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Ambulance tax tabled; study requested

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By Bryan Marshall

The second reading of a proposed new taxing district that would help create funding for more ambulance service throughout the county was tabled Dec. 5 as magistrates plan to gather more information.

Initially, a motion was made to table the second reading until the Jan. 3 meeting.

However, that motion was rescinded after a discussion that included comments from several audience members.

The motion was ultimately made and approved to table the second reading indefinitely.

The fiscal court will have to pass a motion at a future meeting to set a date for a second reading before it can be voted on again.

“I don’t want you to think we’re just passing stuff,” said Magistrate Brian Linder. “We’re listening to the community. We’re talking to people in the community, government leaders, people in other counties. That’s why we’re tabling it. We’re not comfortable, at least I’m not, tonight, to pass it as is. We’re asking the questions and thinking it through to make sure we do it right the first time as opposed to going through and this time next year, going, ‘well, maybe we didn’t do it right.’”

The first reading of the ordinance was approved during the Nov. 7 regular meeting.

If passed, each magistrate would choose a member within their district to be part of a newly created ambulance taxing district board.

The board would have the responsibility to set the rate for the taxing district, but the ordinance states that the initial rate would be set at 1.5 cents per $100 assessed property or about $15 for a home valued at $100,000.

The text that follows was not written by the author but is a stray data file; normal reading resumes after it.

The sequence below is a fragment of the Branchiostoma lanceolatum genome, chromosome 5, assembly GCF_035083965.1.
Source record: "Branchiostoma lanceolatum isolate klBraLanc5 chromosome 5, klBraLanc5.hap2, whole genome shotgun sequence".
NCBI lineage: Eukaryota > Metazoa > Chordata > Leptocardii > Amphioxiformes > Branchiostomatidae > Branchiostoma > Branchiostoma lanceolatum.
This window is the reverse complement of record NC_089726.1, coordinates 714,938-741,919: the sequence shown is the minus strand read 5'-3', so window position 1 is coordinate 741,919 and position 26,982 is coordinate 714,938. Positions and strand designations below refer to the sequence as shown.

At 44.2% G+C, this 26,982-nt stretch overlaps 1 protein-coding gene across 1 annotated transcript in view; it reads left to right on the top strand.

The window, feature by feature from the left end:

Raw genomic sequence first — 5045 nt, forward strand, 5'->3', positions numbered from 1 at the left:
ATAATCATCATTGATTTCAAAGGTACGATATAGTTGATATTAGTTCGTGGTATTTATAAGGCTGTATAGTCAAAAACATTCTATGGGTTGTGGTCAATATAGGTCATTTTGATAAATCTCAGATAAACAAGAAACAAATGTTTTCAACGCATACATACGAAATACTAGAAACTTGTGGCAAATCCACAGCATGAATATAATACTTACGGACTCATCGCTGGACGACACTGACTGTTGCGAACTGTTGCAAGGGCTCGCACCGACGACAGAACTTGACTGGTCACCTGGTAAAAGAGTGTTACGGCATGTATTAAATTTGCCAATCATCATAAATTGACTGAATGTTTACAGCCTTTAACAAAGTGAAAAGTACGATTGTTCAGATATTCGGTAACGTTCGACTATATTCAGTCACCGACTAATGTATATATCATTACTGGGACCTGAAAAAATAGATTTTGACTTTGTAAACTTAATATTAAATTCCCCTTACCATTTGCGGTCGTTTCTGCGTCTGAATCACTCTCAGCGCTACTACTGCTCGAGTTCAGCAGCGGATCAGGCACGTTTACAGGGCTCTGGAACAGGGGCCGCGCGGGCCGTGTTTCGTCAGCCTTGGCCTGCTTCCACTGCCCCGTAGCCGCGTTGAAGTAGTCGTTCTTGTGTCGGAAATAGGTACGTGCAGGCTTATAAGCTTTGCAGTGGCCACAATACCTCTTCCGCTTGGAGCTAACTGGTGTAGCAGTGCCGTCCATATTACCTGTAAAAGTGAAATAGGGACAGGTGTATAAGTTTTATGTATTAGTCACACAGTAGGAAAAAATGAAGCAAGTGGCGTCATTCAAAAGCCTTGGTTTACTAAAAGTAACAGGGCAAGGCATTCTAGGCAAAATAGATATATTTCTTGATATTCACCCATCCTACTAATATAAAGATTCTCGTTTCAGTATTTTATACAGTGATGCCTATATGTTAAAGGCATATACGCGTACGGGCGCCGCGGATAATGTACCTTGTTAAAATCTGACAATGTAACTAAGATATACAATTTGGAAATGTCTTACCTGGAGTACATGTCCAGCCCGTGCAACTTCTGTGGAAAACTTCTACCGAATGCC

An ambulance service tax would not go into effect until next year’s tax bills, which are collected beginning in October.

Currently, ambulance service is provided through the Dry Ridge Fire Department, which has three ambulances, and Rural Metro with one ambulance.

Although the majority of the ambulance runs made by DRFD are outside city limits, Dry Ridge taxpayers are the only ones paying for the service.

If a taxing district is formed, the ambulance provider for the county would be put out for bid.

Several community members voiced their opinion that the fiscal needed to have a feasibility study completed before any action is taken.

“I don’t see how you could have voted for this the first time without any data,” said Grant County resident Dave Rose.

“I think you need to table this until you can come up with a study as to what should be done and how much money it takes to do it,” he said.

Ron Walter, market manager for Rural Metro, also agrees a study should be done.

“This a complex question that you’re asking here,” he said. “There’s a lot of give and takes that need to be looked at.”

If things get off on the wrong foot, Dry Ridge Assistant Fire Chief Jeff Nantz said the county will be out more money in the long run.

Seeing what is needed is a step in the right direction, said Nantz.

“If our goal is, as Magistrate (Richard) Austin said in the last meeting, is an ambulance in every fire station in those communities, $250,000 will not even cover a $10 an hour employee,” he said. “If someone’s trying to make you believe that it will, be very careful or you could find yourself a year from now looking at bigger problems than you have right now.”

Williamstown Fire Chief Les Whalen said the fire departments have been asking unsuccessfully for a comprehensive feasibility study for the past couple years.

“We’re pretty much got shot down on that because we all know studies can say what they want to,” he said. “They can be manipulated the way you want to hear them. But, we have to a study or some kind of data figure to go on.”

Magistrate Bobby Young said the fiscal court has not and will not take its vote lightly.

“I don’t want to be taxed anymore than I am,” he said. “But, we’ve got to look at how to approach that tax.”